01 May 1999
hot asphalt or solvents are used in construction of the membrane, the insulation must resist
degradation by these agents.
2/ Common materials for adhered systems include faced polyisocyanurate foam
(ASTM C1289), perlite (ASTM C728), rigid glass fiber boards (ASTM C726), wood fiber (ASTM
C208), and cellular glass (ASTM C552). Verify that the combination of membrane and roof
insulation/facer are Fire and Wind Rated.
3/ For mechanically fastened and ballasted systems expanded and extruded
polystyrene (ASTM C578) are added to the above list. (They could melt or dissolve if placed in
contact with hot bitumen or solvent-based adhesives).
4/ Some decay of R value is observed with HCFC blown foams (urethanes and
isoboards) due to diffusion of air and moisture into the cells of the foam. Manufacturers publish
aged R values to reflect this decay. Always used aged R-values for these materials. Since
diffusion starts at the surface of the foam, thicker foams are more thermally stable.
5/ Wood fiber boards should be manufactured to use as roof insulation (meeting
ASTM C208), not sheathing boards, and should be limited to 1220 mm (4 ft.) in length and width.
6/ When mechanical fasteners are used to secure thermal insulation, it is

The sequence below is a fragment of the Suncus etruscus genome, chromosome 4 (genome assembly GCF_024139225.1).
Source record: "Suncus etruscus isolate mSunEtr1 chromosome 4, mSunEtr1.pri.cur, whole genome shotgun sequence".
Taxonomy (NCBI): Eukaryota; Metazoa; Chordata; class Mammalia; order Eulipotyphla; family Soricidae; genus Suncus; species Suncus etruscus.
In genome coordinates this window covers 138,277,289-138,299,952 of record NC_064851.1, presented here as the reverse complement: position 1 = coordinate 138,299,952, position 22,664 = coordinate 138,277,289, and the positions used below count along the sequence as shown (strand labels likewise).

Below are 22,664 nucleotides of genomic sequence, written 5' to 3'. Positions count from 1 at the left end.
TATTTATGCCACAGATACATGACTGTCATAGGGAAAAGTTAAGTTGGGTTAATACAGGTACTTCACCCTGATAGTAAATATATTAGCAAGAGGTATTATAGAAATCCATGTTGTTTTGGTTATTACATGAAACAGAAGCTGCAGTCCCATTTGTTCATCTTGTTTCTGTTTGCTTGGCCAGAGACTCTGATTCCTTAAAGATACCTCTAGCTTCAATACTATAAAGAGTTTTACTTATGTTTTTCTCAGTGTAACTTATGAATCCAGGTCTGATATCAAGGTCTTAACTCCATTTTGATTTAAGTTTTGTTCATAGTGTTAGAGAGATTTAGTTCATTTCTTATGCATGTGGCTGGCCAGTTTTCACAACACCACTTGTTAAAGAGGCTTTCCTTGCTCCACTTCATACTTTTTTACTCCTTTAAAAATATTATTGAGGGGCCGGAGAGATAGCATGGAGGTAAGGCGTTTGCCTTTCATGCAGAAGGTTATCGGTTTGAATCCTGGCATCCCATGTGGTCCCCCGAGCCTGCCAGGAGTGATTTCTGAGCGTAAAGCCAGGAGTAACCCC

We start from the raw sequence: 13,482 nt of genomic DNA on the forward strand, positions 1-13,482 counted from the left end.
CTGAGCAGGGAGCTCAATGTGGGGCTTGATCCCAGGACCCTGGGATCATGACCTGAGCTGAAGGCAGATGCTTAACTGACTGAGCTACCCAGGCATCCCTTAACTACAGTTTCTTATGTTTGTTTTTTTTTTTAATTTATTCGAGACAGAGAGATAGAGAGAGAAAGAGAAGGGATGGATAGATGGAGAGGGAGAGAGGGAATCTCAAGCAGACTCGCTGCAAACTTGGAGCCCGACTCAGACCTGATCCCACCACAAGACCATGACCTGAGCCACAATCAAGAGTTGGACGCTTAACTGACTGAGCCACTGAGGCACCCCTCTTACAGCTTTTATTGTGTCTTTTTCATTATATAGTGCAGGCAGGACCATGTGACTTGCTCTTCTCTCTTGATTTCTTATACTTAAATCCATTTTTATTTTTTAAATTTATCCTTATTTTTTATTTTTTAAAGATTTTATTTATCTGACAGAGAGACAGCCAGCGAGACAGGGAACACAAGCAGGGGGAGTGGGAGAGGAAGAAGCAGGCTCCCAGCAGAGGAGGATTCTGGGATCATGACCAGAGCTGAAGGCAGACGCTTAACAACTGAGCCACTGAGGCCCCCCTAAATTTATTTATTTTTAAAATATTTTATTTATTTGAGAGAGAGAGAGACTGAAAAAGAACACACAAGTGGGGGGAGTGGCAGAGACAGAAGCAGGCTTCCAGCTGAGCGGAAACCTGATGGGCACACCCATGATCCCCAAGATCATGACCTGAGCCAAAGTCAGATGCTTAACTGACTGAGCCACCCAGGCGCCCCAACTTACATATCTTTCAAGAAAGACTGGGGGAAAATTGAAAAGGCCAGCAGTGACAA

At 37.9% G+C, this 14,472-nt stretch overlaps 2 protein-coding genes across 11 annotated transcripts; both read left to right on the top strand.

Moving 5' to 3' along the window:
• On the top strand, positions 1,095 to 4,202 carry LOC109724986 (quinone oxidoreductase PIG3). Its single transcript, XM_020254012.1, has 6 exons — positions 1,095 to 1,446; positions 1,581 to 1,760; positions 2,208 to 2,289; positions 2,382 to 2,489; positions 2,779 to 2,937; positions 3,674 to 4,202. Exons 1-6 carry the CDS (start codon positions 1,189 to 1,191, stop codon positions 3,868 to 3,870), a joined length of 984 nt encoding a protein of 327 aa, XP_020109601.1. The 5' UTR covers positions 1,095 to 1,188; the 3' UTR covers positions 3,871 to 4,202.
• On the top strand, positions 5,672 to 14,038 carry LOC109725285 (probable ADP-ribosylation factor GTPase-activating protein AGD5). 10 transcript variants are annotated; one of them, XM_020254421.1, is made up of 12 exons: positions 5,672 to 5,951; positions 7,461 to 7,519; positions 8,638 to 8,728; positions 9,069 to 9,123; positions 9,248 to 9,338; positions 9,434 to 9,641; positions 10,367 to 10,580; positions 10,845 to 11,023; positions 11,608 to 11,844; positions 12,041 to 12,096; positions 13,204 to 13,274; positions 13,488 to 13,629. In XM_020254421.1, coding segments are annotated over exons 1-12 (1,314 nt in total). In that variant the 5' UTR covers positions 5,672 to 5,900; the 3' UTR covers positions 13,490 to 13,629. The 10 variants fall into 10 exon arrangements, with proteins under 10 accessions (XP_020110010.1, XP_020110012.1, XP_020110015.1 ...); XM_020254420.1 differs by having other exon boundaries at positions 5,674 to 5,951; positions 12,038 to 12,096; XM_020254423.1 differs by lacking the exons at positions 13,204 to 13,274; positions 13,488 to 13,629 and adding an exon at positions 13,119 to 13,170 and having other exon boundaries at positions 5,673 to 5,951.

recommended that the nail-one, mop-one technique be used. This minimizes a thermal bridging
and avoids nail-popping of the membrane. When multiple layers of insulation are used, vertical
joints should be offset to reduce heat losses. Straight-through joints can take away 10% of a
roof's insulating ability.
(d) Protected membrane systems (figure 2-17).
1/ In PMR systems only extruded polystyrene is suitable in the sometimes wet
environment above the completed roof membrane. This insulation protects the membrane from
thermal stress and abuse.
2/ Ballast and filter fabric is needed to hold the loose-laid insulation in place.
g. Energy and Solar Radiation. The ratio of roof area on a low-rise commercial building is
high relative to wall area. Such roofs can provide a great opportunity for energy conservation.
This can be accomplished by using well insulated, high thermal mass structures to reduce
summer cooling loads, garden roofs, or high albedo roof coatings.
(1) Heat Gain. For roofs in hot or temperate climates, light colored roof surfaces reduce
heat gain. For membrane roof systems, light colored aggregate (gravel surfaced roofs) or mineral
granules (capsheets [ASTM D249, D371, D3909] and MB capsheets [ASTM D6162, D6163,
D6164, D6222, D6223]) will reduce heat maximum surface temperatures by up to 20C (35F)
over black membranes. Aluminum coatings (ASTM D2824) are approximately the same, while
white coatings (ASTM D6083) have been observed to reduce temperatures by more than 23C
(45F) (provided that the roof stays clean). The use of pavers and heavy ballast reduce heat gain
through thermal lag; that is, the high heat capacity stores some of the gained heat delaying the
startup of the building's air conditioning system. The ASHRAE Handbook of Fundamentals uses
the term Equivalent Temperature Difference (ETD) in energy calculations. The smaller the ETD,
the better the system is at reducing peak solar loads.